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SIMD-Enabled Vector Types with C#


Working with Hardware-Dependent Vector Types

When you work with any of the three fixed-sized vectors (Vector2f, Vector3f, or Vector4f), the SIMD instructions are working with 128-bit SIMD registers, which allow you to perform operations on four packed single-precision floating-point numbers. Many modern CPUs provide SIMD instructions capable of working with 256-bit SIMD registers. If you use the necessary instructions, you'll be able to perform the same operations on eight packed single-precision floating-point numbers; that is, twice the amount of data in a single operation.

One of the main advantages of working with fixed-sized vectors is that you can easily replace your existing code with code that generates SIMD instructions. However, the main tradeoff is that you might be generating SIMD instructions that aren't taking full advantage of the capabilities offered by the underlying hardware. If you need an algorithm to generate better SIMD instructions based on the underlying hardware, you will want to use 128-bit, 256-bit, and even 512-bit registers from a single slice of C# source code. This way, RyuJIT will generate the most appropriate SIMD instructions available in each CPU in which the code is executed.

As you already know, these kinds of optimizations usually add overhead and aren't the best option for every case. Thus, you must be careful when working with hardware-dependent vector types. Sometimes, the overhead added to pack and unpack data types kills the performance improvements achieved with the use of more optimal SIMD instructions. As with any code optimization, it is necessary to measure speed improvements.

The Microsoft.Bcl.Simd NuGet package provides the System.Numerics.Vector<T> struct to provide vectors that encapsulate a specific number of values of type T. The Vector<T> struct abstracts a SIMD register and the optimal number of elements is sizeof(SIMD register) / sizeof(T). For example, if sizeof(simd-register) is equal to 256-bits, T is float, sizeof(float) is 32-bits, the number of elements is going to be 256/32 = 8 elements, where T can be any of the following numerical types:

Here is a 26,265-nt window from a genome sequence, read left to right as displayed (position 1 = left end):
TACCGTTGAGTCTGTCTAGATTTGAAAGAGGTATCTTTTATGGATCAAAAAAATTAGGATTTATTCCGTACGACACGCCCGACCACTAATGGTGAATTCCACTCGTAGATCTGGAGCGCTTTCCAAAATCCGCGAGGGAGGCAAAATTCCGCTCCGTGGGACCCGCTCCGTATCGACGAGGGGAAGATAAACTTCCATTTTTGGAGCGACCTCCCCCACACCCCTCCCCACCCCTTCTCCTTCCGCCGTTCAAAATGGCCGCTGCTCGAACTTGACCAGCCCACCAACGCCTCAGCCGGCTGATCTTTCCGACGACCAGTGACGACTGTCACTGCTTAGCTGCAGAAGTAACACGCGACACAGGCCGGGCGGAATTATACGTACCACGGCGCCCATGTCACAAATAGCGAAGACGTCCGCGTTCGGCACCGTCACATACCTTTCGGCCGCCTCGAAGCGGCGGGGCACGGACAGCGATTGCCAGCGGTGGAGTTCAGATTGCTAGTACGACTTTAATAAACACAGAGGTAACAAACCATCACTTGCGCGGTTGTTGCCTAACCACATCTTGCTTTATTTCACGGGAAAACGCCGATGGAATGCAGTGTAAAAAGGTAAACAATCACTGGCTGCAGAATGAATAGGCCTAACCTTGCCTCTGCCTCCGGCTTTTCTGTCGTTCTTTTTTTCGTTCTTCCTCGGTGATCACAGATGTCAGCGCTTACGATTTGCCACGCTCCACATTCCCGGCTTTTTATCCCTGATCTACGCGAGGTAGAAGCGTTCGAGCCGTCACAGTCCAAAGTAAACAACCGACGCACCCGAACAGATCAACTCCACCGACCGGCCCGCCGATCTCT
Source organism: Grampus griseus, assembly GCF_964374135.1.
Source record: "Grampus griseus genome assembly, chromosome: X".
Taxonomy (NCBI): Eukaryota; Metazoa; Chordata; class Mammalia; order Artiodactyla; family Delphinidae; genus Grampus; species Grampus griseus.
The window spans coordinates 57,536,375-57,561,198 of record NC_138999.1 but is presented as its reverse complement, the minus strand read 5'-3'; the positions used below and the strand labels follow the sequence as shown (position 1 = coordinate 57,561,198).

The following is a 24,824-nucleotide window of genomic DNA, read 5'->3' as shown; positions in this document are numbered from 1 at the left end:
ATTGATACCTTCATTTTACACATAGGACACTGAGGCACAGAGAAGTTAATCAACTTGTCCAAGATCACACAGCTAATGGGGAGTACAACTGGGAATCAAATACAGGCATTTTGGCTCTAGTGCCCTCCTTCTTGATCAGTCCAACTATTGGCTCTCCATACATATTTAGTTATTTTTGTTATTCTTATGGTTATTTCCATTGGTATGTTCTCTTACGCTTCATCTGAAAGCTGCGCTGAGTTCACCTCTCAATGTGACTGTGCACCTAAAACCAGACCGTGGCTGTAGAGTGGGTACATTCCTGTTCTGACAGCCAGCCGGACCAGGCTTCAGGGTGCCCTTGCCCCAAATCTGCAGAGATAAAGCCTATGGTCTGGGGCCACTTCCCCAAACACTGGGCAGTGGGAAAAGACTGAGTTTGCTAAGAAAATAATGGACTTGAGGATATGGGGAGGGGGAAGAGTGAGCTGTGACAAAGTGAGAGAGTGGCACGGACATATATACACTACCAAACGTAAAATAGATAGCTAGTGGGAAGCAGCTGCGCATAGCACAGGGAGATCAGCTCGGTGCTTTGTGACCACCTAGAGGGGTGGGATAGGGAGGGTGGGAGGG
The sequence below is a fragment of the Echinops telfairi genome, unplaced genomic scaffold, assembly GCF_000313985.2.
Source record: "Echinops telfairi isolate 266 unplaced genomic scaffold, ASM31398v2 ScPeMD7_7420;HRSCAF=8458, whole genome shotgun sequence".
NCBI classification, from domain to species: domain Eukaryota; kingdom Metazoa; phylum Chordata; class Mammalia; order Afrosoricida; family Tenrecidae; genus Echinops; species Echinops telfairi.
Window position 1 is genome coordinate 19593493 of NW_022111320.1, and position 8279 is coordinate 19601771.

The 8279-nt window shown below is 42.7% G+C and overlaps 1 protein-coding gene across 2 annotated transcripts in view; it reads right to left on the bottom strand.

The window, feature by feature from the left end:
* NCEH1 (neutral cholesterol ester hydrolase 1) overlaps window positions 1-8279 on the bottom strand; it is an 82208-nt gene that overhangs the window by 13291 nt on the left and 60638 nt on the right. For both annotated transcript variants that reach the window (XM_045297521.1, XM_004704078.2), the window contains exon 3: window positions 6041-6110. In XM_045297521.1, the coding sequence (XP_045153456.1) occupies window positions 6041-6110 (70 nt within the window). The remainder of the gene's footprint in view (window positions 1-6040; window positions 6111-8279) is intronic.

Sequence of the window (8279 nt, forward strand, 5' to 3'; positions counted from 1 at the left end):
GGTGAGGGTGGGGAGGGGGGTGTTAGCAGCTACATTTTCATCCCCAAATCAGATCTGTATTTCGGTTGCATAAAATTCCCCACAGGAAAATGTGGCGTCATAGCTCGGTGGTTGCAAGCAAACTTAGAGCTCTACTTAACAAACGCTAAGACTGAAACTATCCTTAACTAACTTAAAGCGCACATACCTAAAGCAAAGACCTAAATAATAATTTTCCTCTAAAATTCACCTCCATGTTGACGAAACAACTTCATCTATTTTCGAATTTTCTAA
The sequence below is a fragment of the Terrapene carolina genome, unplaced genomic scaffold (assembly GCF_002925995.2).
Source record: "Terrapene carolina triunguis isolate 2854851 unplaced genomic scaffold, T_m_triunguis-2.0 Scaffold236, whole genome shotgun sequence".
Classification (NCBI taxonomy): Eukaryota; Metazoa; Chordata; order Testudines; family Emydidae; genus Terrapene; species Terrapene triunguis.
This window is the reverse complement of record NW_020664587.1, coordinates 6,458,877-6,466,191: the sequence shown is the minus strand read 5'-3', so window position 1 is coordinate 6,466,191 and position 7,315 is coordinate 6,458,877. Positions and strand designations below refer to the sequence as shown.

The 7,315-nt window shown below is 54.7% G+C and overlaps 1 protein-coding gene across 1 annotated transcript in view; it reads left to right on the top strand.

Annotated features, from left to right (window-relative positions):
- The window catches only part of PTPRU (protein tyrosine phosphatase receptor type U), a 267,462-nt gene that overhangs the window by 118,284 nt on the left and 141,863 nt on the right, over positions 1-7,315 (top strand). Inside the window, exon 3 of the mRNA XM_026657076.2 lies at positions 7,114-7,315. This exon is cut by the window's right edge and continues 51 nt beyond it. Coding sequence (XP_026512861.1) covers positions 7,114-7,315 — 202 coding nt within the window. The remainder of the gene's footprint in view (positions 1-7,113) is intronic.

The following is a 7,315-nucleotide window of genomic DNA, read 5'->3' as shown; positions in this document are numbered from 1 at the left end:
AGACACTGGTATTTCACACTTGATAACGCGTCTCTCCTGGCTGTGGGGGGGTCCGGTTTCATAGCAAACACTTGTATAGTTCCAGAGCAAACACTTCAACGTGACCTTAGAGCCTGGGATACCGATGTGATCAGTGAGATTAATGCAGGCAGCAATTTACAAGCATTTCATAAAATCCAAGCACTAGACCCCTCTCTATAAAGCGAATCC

• double
  • int
  • long
  • float

The JIT compiler determines the optimal number of elements defined as sizeof(SIMD register) / sizeof(T) and makes it available in the static Length property. As I explained in the previous article, RyuJIT CTP4 is capable of emitting SIMD instructions included in the Streaming SIMD Extensions 2 (SSE2) instruction set, so the maximum SIMD register it can work with is 128-bits. However, the final version of this JIT compiler should be able to support the more powerful Advanced Vector Extensions (AVX) instruction set and the maximum SIMD register size should be 256-bits on capable hardware; that is, when you execute the application with RyuJIT on CPUs that provide AVX.

With SSE2 and its 128-bits SIMD register, the values for the Length static property for the supported numerical types are:

  • Vector<double>.Length: 2
  • Vector<int>.Length: 4
  • Vector<long>.Length: 2
  • Vector<float>.Length: 4

The following lines show an example of using of Vector<float> to compute square roots of packed single-precision, floating-point values considering the maximum number of values that the type can handle based on the underlying hardware. The code copies from an input array of floats, computes the square roots, and then copies the results to an output array of float.

// valuesIn has 16 float elements
var valuesIn = new float[] {4f, 16f, 36f, 64f, 9f, 81f, 49f, 25f, 100f, 121f, 144f, 16f, 36f, 4f, 9f, 81f};